On the 20th of November, we remember and honor our Trans and gender-diverse people that were taken by violence. On a daily basis, transgender people fight for the validation of their basic human rights and human rights. From the Stonewall Riots in June of 1969 to the recent Beirut Revolution of 2019, transgender people have been a bulwark in the liberation of gay voices and the fight against societal shame against the LGBTQ+ community. Yet transgender people all around the world still face persistent persecution and violence. This year, the Trans Murdering Monitoring (TMM) reported that 350 trans and gender non-conforming people were murdered worldwide between October 1, 2019 and September 30, 2020. And while 350 murder victims might sound like a small number, in a group that’s already a very small minority – far fewer than 1% of people in the world identify as transgender – the deaths have an impact on trans people across the world, especially as most of these victims are women of color. These numbers are the highest ever since data collection began on transgender violence in 2013.

Dance Protest Celebrating Trans Youth, The White House, Washington, DC USA, see https://www.facebook.com/events/180832712405714/

Transgender Day of Remembrance (TDOR) was started in 1999 by transgender advocate Gwendolyn Ann Smith as a vigil honoring the memory of Rita Hester, a transgender woman who was killed in 1998. The vigil commemorated all the transgender people lost to violence since Rita Hester’s death, and began an important tradition that has become the annual Transgender Day of Remembrance.

There are many different hurdles to transgender equality. In many countries, transgender recognition is non-existent or even punishable. The United States is an example where transgender rights have become a hot-topic, as activists argue an epidemic of anti-transgender violence is occurring, especially against transgender women of color. A mixture of anti-transgender stigma, denial of opportunity and increased risk factors compound to create a culture of violence. In the United States, only 20 states and the district of Columbia have laws and policies that protect transgender and gender non-conforming people from discrimination. Additionally, many states still allow a certain legal loop-hole called “panic defense.” This archaic legal car crash allows perpetrators of anti-transgender violence and murder to plead innocent, arguing that the realization of the victim’s sexual or gender identity spurred them to violent action, which they could not help. Thus, persecuting suspects and criminals is difficult enough, but finding them remains an even greater challenge. Many cases of transgender violence remain unsolved, such as the iconic murder of Marsha P. Johnson in 1996 (She was a transgender activist in the Stonewall Riots and the Gay Liberation Movement in the 1960’s to 1980’s).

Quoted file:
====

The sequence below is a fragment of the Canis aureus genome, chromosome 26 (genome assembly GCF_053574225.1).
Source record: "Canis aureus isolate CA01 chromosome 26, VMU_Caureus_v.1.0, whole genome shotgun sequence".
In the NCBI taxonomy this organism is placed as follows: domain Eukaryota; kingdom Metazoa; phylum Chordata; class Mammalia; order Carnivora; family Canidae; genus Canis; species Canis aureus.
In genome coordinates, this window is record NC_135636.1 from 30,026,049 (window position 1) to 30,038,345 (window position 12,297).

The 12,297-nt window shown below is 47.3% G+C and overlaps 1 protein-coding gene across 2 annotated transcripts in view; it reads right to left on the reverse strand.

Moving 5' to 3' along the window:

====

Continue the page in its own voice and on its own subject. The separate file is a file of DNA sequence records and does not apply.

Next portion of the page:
Although facing such challenges, the transgender community is a symbol of resilience against persecution. “I try to keep in mind that we do not forget each other, we care for each other, and we respect each other, no matter how much the system might despise our trajectories,” says Simakawa, a trans-feminist activist and researcher based in north-eastern Brazil and program officer with the International Trans Fund (ITF), which works to support trans-led groups and movements across the world. In light of the COVID-19 pandemic, inequalities, systemic oppression and violence by state and non-state actors have heightened and it is ever more important to recognize the realities of trans communities and the persistent fight of activists to build a more self-aware, resilient and connected trans community in the world. As one of the stripes on our rainbow, this article cannot do justice to the issues and feelings of the transgender community, but it is important to remember that every individual has the right to their sexuality and gender, no matter the legal and societal barriers that we currently have enshrined in many systems of power. Let us remember those lost, and hope for better days of acceptance, justice and equality for all.

By Paul Schamp

Further Readings



Picture from: https://news.yahoo.com/rapid-onset-gender-dysphoria-investigated-194518324.html

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